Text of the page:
Growing a Green Building Conference

Wednesday, October 11, 2000

7:30 p.m.  Welcome Reception and Registration
Charleston Maritime Center

Welcome    Dr. Raymond Greenberg, President, MUSC
                    Janice C. Schach, FASLA, Dean, Clemson University College of 
                    Architecture, Arts and Humanities

How to Stay Ahead of the Curve: Messages from Washington and Fiscal Responsibility   David Gottfried, Founder and CEO, Worldbuild Technologies Inc. -  Enjoy dessert, coffee and a view of Charleston Harbor while listening to a very early “green building” pioneer.

Thursday, October 12, 2000 9:00 a.m.
Gold Room, Francis Marion Hotel

8:00 Continental breakfast, Registration 

9:00   Welcome – Dr. Cheryl Addy, Assistant Dean, USC School of Public Health

Integrating Health, Safety and Environmental Considerations into Planning and Design 

Sandy Mendler, AIA, CUH2A, Inc. Washington, D.C.   - Using recent projects as illustrations, Ms. Mendler will discuss synergies between “green” design and environmental health and safety, special considerations for laboratory space, and the benefits of a collaborative design process. 

Moderator:  Cheryl Addy, Assistant Dean, USC School of Public Health

10:30 Break

10:45     Finding the Money and Making the Case for Green Buildings 

David Gottfried, Founder and CEO, Worldbuild Technologies Inc. – Described by one listener as  “the most compelling speaker on financing green buildings I’ve ever heard”, Mr. Gottfried will outline ways to leverage financing, make the case that long-term savings will outweigh short term costs, and develop creative partnerships with others. 

Moderator:  Marty Davis, Professor, Clemson University School of  Architecture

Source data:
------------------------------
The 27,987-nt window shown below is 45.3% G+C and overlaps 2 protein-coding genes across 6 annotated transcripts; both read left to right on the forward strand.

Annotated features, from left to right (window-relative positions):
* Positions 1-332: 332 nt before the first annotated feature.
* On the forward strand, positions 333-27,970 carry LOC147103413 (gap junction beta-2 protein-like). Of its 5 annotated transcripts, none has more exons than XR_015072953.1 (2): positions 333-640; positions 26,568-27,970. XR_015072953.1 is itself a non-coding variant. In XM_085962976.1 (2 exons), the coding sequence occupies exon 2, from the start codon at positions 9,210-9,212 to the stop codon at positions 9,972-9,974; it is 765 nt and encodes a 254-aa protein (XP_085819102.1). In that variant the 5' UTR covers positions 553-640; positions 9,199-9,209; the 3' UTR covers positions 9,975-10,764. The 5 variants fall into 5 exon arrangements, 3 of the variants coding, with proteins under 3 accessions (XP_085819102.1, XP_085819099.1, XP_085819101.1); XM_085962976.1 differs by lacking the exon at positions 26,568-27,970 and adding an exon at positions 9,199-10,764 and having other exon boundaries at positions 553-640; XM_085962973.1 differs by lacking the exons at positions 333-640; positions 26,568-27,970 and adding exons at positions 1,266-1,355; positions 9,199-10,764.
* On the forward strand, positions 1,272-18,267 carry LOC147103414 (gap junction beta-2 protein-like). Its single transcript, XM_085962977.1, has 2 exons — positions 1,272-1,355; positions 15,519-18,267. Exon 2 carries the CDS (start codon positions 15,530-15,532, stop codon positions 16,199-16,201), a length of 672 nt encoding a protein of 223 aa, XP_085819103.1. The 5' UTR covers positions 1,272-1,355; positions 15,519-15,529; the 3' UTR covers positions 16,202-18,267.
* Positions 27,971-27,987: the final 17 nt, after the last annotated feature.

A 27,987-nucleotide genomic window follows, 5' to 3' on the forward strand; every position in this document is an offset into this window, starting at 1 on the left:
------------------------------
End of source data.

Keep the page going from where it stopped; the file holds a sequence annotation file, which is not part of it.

Noon   Lowcountry Buffet, Calhoun Room

1:00 Nuts and Bolts: How to Make it Work

Panel will discuss building codes, waste disposal, deconstruction, using specs and other construction documents to ensure desired outcomes, working your way through state regulations

Michelle Minstrell, Chair, Carolina Green Building Council of the Carolina Recycling Association 
Sandy Mendler, AIA, CUH2A 
Bruce Wood, Solar Specialists, Greenville, SC
Scott Langford, S.C. Parks, Recreation and Tourism

3:00 Break

3:15 Lessons from the Pioneers 

Furman University has three campus buildings, in various shades of “green.”   This panel of “veterans” will share their advice, successes, and frustrations. 

Frank Powell, Ph.D., ACS Environmental Fellow, Furman University
Douglas Lange, Director of Facilities Management, Furman University
Mary Pat Crozier, Capitol Construction Manager, Furman University 

4:30 Adjourn   Dinner on your own

Friday, October 13, 2000
Colonial Room, Francis Marion Hotel

8:00 Continental Breakfast

8:30 More Lessons from the Pioneers

George Bandy,  (former) Director of Sustainability, University of Texas, Houston (currently Director of Sustainability Programs, Interface Inc.)
The University of Texas at Houston recently embarked on a major initiative to green the campus, including the construction of a new nursing and biomedical sciences building.  The architect of that effort will share his insights.

9:45 Break

10:00 “We’re from the Government and We’re here to help”

Panel members will briefly describe resources available to assist with “green building” projects

Michael Rowe, Director of Planning and Research, SC DHEC 
Kate Billing, Assistant Director, SC Energy Office
Robert McClam, AIA, Director, S.C. Office of General Services

11:15 Why It Matters: The Relationship Between Architecture and Pedagogy 

David Orr, Ph.D. – Dr. Orr, a professor at Oberlin College, guided that institution through the planning, design and construction of a building so “green” it is off the power grid. Author of numerous books including Earth in Mind, Dr. Orr will not only remind us why we’re doing what we do, but will also offer practical advice based on his experiences at Oberlin and elsewhere. 

12:00 Adjourn

1:30 Optional Pre-Grand Opening Tour of the 113 Calhoun Street Project

This 125-year-old house has been retrofitted to demonstrate how off-the-shelf, economically feasible materials and techniques can be used to help houses survive flooding and other forces of nature as well as to reduce energy and other resource usage. The project has been developed and staffed by the 113 Calhoun Street Foundation, a partnership of the S.C. Sea Grant Consortium, the Clemson University Cooperative Extension Service and the city of Charleston

Prepared by Kim Buchanan.
Document URL:

This page copyright  © 2006, The Board of Trustees of the University of South Carolina.